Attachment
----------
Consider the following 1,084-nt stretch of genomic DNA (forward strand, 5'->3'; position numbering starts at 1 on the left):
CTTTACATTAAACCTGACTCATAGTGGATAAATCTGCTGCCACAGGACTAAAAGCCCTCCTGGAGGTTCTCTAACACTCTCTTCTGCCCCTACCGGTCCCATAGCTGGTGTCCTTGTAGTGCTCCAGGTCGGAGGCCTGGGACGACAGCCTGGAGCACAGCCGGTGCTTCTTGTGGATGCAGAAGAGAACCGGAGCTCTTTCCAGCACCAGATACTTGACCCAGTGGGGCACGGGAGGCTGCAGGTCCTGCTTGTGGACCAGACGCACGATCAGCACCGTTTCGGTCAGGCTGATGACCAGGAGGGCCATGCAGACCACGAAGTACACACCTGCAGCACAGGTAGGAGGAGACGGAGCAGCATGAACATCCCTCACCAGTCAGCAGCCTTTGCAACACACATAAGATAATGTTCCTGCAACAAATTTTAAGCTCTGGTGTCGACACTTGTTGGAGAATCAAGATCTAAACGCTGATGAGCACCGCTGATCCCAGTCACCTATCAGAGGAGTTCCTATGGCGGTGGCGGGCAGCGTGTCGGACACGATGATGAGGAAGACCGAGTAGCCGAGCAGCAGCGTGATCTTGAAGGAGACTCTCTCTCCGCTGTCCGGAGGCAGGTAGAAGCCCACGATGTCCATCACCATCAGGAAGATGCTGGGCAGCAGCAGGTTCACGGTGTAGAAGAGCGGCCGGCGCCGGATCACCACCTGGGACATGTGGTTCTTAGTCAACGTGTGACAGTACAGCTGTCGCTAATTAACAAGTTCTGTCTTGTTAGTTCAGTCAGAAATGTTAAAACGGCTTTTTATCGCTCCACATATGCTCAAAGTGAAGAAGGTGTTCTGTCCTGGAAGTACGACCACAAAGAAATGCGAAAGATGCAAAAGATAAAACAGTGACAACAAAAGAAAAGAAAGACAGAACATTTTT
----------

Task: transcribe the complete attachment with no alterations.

Consider the following 1,084-nt stretch of genomic DNA (forward strand, 5'->3'; position numbering starts at 1 on the left):
CTTTACATTAAACCTGACTCATAGTGGATAAATCTGCTGCCACAGGACTAAAAGCCCTCCTGGAGGTTCTCTAACACTCTCTTCTGCCCCTACCGGTCCCATAGCTGGTGTCCTTGTAGTGCTCCAGGTCGGAGGCCTGGGACGACAGCCTGGAGCACAGCCGGTGCTTCTTGTGGATGCAGAAGAGAACCGGAGCTCTTTCCAGCACCAGATACTTGACCCAGTGGGGCACGGGAGGCTGCAGGTCCTGCTTGTGGACCAGACGCACGATCAGCACCGTTTCGGTCAGGCTGATGACCAGGAGGGCCATGCAGACCACGAAGTACACACCTGCAGCACAGGTAGGAGGAGACGGAGCAGCATGAACATCCCTCACCAGTCAGCAGCCTTTGCAACACACATAAGATAATGTTCCTGCAACAAATTTTAAGCTCTGGTGTCGACACTTGTTGGAGAATCAAGATCTAAACGCTGATGAGCACCGCTGATCCCAGTCACCTATCAGAGGAGTTCCTATGGCGGTGGCGGGCAGCGTGTCGGACACGATGATGAGGAAGACCGAGTAGCCGAGCAGCAGCGTGATCTTGAAGGAGACTCTCTCTCCGCTGTCCGGAGGCAGGTAGAAGCCCACGATGTCCATCACCATCAGGAAGATGCTGGGCAGCAGCAGGTTCACGGTGTAGAAGAGCGGCCGGCGCCGGATCACCACCTGGGACATGTGGTTCTTAGTCAACGTGTGACAGTACAGCTGTCGCTAATTAACAAGTTCTGTCTTGTTAGTTCAGTCAGAAATGTTAAAACGGCTTTTTATCGCTCCACATATGCTCAAAGTGAAGAAGGTGTTCTGTCCTGGAAGTACGACCACAAAGAAATGCGAAAGATGCAAAAGATAAAACAGTGACAACAAAAGAAAAGAAAGACAGAACATTTTT